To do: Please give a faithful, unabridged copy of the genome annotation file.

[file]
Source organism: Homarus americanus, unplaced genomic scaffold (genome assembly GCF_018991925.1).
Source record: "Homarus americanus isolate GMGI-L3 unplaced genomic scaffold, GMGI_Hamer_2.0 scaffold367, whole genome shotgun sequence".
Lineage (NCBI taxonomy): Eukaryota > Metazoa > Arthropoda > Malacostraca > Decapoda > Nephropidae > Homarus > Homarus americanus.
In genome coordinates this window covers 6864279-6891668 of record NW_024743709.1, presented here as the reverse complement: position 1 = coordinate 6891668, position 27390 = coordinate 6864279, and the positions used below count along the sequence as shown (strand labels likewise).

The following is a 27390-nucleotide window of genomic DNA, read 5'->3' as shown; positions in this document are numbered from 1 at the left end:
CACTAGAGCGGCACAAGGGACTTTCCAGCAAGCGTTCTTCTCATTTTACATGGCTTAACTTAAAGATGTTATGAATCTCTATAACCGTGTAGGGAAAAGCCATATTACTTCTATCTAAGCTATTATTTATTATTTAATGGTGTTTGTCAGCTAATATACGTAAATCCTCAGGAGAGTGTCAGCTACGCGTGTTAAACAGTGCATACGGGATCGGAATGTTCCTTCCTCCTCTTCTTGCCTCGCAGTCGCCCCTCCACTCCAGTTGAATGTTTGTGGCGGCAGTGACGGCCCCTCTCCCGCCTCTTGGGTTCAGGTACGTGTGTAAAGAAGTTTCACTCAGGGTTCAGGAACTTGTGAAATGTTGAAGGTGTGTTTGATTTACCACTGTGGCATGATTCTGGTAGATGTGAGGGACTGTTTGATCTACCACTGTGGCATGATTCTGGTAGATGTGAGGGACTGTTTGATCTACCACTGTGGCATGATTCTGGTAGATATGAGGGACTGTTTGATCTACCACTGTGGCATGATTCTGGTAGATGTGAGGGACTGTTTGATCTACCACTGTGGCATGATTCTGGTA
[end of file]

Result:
Source organism: Homarus americanus, unplaced genomic scaffold (genome assembly GCF_018991925.1).
Source record: "Homarus americanus isolate GMGI-L3 unplaced genomic scaffold, GMGI_Hamer_2.0 scaffold367, whole genome shotgun sequence".
Lineage (NCBI taxonomy): Eukaryota > Metazoa > Arthropoda > Malacostraca > Decapoda > Nephropidae > Homarus > Homarus americanus.
In genome coordinates this window covers 6864279-6891668 of record NW_024743709.1, presented here as the reverse complement: position 1 = coordinate 6891668, position 27390 = coordinate 6864279, and the positions used below count along the sequence as shown (strand labels likewise).

The following is a 27390-nucleotide window of genomic DNA, read 5'->3' as shown; positions in this document are numbered from 1 at the left end:
CACTAGAGCGGCACAAGGGACTTTCCAGCAAGCGTTCTTCTCATTTTACATGGCTTAACTTAAAGATGTTATGAATCTCTATAACCGTGTAGGGAAAAGCCATATTACTTCTATCTAAGCTATTATTTATTATTTAATGGTGTTTGTCAGCTAATATACGTAAATCCTCAGGAGAGTGTCAGCTACGCGTGTTAAACAGTGCATACGGGATCGGAATGTTCCTTCCTCCTCTTCTTGCCTCGCAGTCGCCCCTCCACTCCAGTTGAATGTTTGTGGCGGCAGTGACGGCCCCTCTCCCGCCTCTTGGGTTCAGGTACGTGTGTAAAGAAGTTTCACTCAGGGTTCAGGAACTTGTGAAATGTTGAAGGTGTGTTTGATTTACCACTGTGGCATGATTCTGGTAGATGTGAGGGACTGTTTGATCTACCACTGTGGCATGATTCTGGTAGATGTGAGGGACTGTTTGATCTACCACTGTGGCATGATTCTGGTAGATATGAGGGACTGTTTGATCTACCACTGTGGCATGATTCTGGTAGATGTGAGGGACTGTTTGATCTACCACTGTGGCATGATTCTGGTA